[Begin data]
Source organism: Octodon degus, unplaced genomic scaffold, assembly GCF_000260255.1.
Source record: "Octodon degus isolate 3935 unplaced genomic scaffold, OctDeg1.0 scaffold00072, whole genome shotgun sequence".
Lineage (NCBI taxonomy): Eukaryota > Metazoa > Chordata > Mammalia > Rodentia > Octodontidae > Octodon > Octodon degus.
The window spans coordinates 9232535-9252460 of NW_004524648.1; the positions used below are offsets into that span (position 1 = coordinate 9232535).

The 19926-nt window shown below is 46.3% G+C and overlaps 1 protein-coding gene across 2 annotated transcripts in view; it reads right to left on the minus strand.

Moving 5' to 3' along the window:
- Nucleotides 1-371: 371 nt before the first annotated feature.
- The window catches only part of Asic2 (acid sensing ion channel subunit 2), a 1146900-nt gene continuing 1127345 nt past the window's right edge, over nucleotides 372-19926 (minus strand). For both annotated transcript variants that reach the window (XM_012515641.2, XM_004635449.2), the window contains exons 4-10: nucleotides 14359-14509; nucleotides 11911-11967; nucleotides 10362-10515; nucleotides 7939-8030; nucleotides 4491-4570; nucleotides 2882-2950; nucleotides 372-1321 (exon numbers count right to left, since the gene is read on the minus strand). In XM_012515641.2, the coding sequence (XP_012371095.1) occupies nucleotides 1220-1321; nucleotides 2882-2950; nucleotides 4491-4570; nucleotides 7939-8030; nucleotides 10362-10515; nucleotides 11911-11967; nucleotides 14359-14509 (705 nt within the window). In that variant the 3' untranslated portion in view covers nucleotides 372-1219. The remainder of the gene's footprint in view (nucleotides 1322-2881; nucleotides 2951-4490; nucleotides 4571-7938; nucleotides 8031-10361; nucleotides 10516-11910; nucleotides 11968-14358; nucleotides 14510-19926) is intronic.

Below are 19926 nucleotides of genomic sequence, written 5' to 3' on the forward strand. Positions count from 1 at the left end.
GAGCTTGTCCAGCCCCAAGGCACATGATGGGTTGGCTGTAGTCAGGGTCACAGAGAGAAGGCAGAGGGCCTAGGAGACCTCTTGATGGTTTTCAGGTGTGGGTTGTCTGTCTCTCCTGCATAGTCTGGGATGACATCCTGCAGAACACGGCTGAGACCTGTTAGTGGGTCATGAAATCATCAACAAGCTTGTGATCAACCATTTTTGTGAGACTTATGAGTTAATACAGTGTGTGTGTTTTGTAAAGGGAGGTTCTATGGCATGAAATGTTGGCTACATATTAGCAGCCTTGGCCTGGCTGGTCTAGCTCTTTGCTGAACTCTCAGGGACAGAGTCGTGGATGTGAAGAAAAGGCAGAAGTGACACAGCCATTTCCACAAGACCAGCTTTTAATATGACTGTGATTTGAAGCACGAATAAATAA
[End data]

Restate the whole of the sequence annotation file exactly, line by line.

Source organism: Octodon degus, unplaced genomic scaffold, assembly GCF_000260255.1.
Source record: "Octodon degus isolate 3935 unplaced genomic scaffold, OctDeg1.0 scaffold00072, whole genome shotgun sequence".
Lineage (NCBI taxonomy): Eukaryota > Metazoa > Chordata > Mammalia > Rodentia > Octodontidae > Octodon > Octodon degus.
The window spans coordinates 9232535-9252460 of NW_004524648.1; the positions used below are offsets into that span (position 1 = coordinate 9232535).

The 19926-nt window shown below is 46.3% G+C and overlaps 1 protein-coding gene across 2 annotated transcripts in view; it reads right to left on the minus strand.

Moving 5' to 3' along the window:
- Nucleotides 1-371: 371 nt before the first annotated feature.
- The window catches only part of Asic2 (acid sensing ion channel subunit 2), a 1146900-nt gene continuing 1127345 nt past the window's right edge, over nucleotides 372-19926 (minus strand). For both annotated transcript variants that reach the window (XM_012515641.2, XM_004635449.2), the window contains exons 4-10: nucleotides 14359-14509; nucleotides 11911-11967; nucleotides 10362-10515; nucleotides 7939-8030; nucleotides 4491-4570; nucleotides 2882-2950; nucleotides 372-1321 (exon numbers count right to left, since the gene is read on the minus strand). In XM_012515641.2, the coding sequence (XP_012371095.1) occupies nucleotides 1220-1321; nucleotides 2882-2950; nucleotides 4491-4570; nucleotides 7939-8030; nucleotides 10362-10515; nucleotides 11911-11967; nucleotides 14359-14509 (705 nt within the window). In that variant the 3' untranslated portion in view covers nucleotides 372-1219. The remainder of the gene's footprint in view (nucleotides 1322-2881; nucleotides 2951-4490; nucleotides 4571-7938; nucleotides 8031-10361; nucleotides 10516-11910; nucleotides 11968-14358; nucleotides 14510-19926) is intronic.

Below are 19926 nucleotides of genomic sequence, written 5' to 3' on the forward strand. Positions count from 1 at the left end.
GAGCTTGTCCAGCCCCAAGGCACATGATGGGTTGGCTGTAGTCAGGGTCACAGAGAGAAGGCAGAGGGCCTAGGAGACCTCTTGATGGTTTTCAGGTGTGGGTTGTCTGTCTCTCCTGCATAGTCTGGGATGACATCCTGCAGAACACGGCTGAGACCTGTTAGTGGGTCATGAAATCATCAACAAGCTTGTGATCAACCATTTTTGTGAGACTTATGAGTTAATACAGTGTGTGTGTTTTGTAAAGGGAGGTTCTATGGCATGAAATGTTGGCTACATATTAGCAGCCTTGGCCTGGCTGGTCTAGCTCTTTGCTGAACTCTCAGGGACAGAGTCGTGGATGTGAAGAAAAGGCAGAAGTGACACAGCCATTTCCACAAGACCAGCTTTTAATATGACTGTGATTTGAAGCACGAATAAATAA